NEW YORK – If a Ferrari is just a car, then a Leica is just a camera.
For over 100 years, Leica has stood for technical innovation and quality, especially its lenses, said to be the sharpest in the world. Renowned photographers have long embraced Leica cameras, taking iconic photographs such as Alfred Eisenstadt’s V-J Day photo of a sailor impulsively kissing a woman in Times Square in 1945 or Nick Ut’s 1972 photograph of Vietnamese children running down a road after a napalm attack.
In 1913, Oskar Barnack made the first Leica prototype cameras in the 35mm format at the Ernst Leitz Optische company in Germany. The Leicas were designed to be compact while still allowing high-quality enlargements to be made. They were built lightweight with collapsible lenses, making them well-suited for nature hikes, landscape photography and outdoor recreation. The name Leica was created by pairing the first three letters of Ernst’s last name with the “ca” in camera. Leicas dominated the camera industry until about World War II when it faced stiff competition from European and Japanese companies. It began targeting the professional and serious photography market instead.
“The Leica system has been built to the highest standards of manufacturing with meticulous attention to quality and precision. Over the years, various models of the camera have been presented to royalty, presidents, scientists, explorers and others that were recognized for their accomplishments throughout the world. No other camera or precision instrument in history has received such universal recognition,” according to the International Leica Society/LHSA.
Leicas are beloved by collectors and owing to their rugged nature and quality craftsmanship, people still take great photos with vintage Leicas. Many Leica users start to collect cameras and many Leica collectors use their cameras so there are no rules for collecting. Advanced Leica collectors, however, put a priority on condition.
The earliest models and limited production ones are among the most sought-after, but the condition of the camera plays a huge role in valuing cameras. For example, production of a chrome Leica M3 (1953-1966) was over 200,000 units and the usual selling price of a used example is around 600-800 euros ($700-$800). A mint example of this desirable classic will be worth over 3,000 euros ($3,500), even more when the original box and papers are included, said Michal Kosakowski, a specialist at Westlicht Photographica Auction of Vienna, Austria.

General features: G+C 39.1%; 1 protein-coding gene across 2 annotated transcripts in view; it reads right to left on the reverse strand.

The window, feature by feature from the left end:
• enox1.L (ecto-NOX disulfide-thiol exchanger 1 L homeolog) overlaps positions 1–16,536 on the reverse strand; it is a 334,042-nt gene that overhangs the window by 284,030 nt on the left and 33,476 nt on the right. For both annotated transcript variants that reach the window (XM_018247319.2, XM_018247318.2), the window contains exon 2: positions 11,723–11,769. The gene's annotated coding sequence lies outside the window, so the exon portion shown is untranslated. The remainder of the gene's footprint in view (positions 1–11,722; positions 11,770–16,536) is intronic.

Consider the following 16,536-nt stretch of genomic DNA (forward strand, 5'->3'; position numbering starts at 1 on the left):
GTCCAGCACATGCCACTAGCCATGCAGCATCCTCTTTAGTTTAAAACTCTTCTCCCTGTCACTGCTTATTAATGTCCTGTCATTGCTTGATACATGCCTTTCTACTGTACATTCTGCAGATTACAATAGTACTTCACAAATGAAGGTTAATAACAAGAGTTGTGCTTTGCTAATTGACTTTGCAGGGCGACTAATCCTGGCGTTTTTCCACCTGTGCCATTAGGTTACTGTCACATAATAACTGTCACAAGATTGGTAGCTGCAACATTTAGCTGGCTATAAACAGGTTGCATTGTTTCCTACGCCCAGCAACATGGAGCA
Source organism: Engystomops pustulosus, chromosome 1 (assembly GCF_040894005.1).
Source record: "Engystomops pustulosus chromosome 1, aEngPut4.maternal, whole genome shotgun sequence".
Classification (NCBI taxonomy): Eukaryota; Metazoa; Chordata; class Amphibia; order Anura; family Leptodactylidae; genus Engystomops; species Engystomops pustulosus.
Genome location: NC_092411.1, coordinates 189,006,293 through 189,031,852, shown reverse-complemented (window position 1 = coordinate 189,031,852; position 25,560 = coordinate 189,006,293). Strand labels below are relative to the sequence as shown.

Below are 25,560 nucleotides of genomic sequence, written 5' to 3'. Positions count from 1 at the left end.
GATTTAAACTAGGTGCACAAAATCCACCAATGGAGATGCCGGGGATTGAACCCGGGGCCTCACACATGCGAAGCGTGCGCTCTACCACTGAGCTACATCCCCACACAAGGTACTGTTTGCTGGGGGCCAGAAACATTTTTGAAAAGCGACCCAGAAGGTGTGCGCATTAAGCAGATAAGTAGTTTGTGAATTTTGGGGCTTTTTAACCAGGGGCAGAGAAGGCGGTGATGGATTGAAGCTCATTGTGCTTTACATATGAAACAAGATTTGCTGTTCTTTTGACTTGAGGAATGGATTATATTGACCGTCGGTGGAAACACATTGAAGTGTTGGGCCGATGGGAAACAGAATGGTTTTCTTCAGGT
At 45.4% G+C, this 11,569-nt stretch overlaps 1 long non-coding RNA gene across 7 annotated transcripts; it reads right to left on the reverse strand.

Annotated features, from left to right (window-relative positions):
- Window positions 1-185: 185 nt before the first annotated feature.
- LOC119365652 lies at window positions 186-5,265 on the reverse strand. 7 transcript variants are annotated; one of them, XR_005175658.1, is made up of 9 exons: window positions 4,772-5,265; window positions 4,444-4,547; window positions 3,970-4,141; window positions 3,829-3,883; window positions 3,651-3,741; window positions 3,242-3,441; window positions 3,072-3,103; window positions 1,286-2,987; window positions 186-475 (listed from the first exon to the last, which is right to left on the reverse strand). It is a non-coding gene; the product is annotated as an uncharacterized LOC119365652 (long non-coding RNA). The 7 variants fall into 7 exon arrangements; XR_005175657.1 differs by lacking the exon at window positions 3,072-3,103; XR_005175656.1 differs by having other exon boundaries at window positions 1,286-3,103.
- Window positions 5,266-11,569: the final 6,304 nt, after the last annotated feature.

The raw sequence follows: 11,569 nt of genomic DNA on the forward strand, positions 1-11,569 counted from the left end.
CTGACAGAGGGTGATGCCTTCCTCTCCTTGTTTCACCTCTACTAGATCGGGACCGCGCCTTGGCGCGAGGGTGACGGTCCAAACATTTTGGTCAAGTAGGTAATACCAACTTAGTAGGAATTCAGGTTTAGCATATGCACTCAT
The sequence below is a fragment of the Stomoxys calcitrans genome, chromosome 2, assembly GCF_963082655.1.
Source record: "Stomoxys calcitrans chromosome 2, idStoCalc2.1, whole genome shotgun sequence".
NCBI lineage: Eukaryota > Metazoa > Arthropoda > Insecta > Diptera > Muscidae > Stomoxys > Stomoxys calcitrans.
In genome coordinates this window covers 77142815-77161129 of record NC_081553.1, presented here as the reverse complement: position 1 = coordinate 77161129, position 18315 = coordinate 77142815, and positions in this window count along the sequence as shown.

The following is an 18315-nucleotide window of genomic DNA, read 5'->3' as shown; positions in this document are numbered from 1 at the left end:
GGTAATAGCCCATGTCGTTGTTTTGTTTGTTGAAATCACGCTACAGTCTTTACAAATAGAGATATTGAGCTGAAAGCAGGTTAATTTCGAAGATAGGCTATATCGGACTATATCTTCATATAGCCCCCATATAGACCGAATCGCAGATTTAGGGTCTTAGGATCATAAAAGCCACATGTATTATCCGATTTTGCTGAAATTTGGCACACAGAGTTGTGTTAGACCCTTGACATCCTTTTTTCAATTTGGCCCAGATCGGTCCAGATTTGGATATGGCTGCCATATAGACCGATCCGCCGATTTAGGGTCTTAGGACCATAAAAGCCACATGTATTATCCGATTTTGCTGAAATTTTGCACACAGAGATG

Specializing in photography, the auction house is accustomed to setting the bar high for Leicas in the auction market but may have been surprised in March 2018 when it auctioned a Leica O-series, No. 122, for $2.4 million euros ($2.97 million), making it the most expensive camera ever sold.
“The Leica O-Series (below) is one of the major rarities in camera history. Only around 25 examples were made to test the market in 1923; only three are known to exist today in this version—with the one we sold being the most original and well-preserved example,” Kosakowski said. This O-series camera debuted two years before the Leica A, aka Leica I, was commercially launched in 1925.
The previous auction record holder for a camera was a Leica O-series, no. 116, that sold at WestLicht in 2012 for $2.4 million. Other top-performing Leicas in the March 2018 auction included a Leica MP-89 (1957) black paint that opened with a bid of $141,024 and finished at $535,883. A Leica MP-2 (1958), the first Leica camera having an electric motor drive, fetched $507,687.
Among rare Leica models are the M2 in gray paint (below). In 1960, the U.S. Air Force in Germany received 20 such cameras (nos.1005751-1005770). Only some 10 cameras are thought to survive today.
The gold-plated Luxus with a lizard-skin body is also highly desirable and rare. Even in 1929 when it was introduced, it retailed for double what a regular Leica I version cost. Less than 100 examples were made between 1929 and 1933. Imitations have been made for many years by converting Leica I cameras and later models to resemble the Leica Luxus. Luxus replicas are not considered good investments.
Leica cameras appeal to collectors for various reasons—aesthetics and craftsmanship chief among them. True Leicaphiles may covet only the company’s classic rangefinder models that Leica is perhaps best known for, but its reflex model cameras (Leicaflex was introduced in 1964) are collectible, as well. A rangefinder camera uses parallax in focusing instead of a mirror as in reflex models. Both can produce beautiful images.
“Leicas are beautiful pieces of engineering, but they are as well very robust and reliable. Of course, a camera is only as good as the lens in front of it and the Leica lenses were always regarded for the optical quality,” Kosakowski said. “Another appeal of the Leica lenses is the compatibility—you can use a 1932 Elmar on a 2018 Leica M10 (using a simple Leica adapter) and it will work and focus properly; for the M-lenses (made after 1954) you don’t even need an adapter.”
Choosing a camera is a highly personal decision, much like choosing a purse, but overall condition and working order are important factors when choosing between two examples of the same model. “Of course, a collector will choose a better condition over a perfect function and someone who will use the camera will choose otherwise,” Kosakowski said. “Leica has a very long history with many different models. I suggest a visit to a local dealer and comparing a few models before buying a first Leica.”
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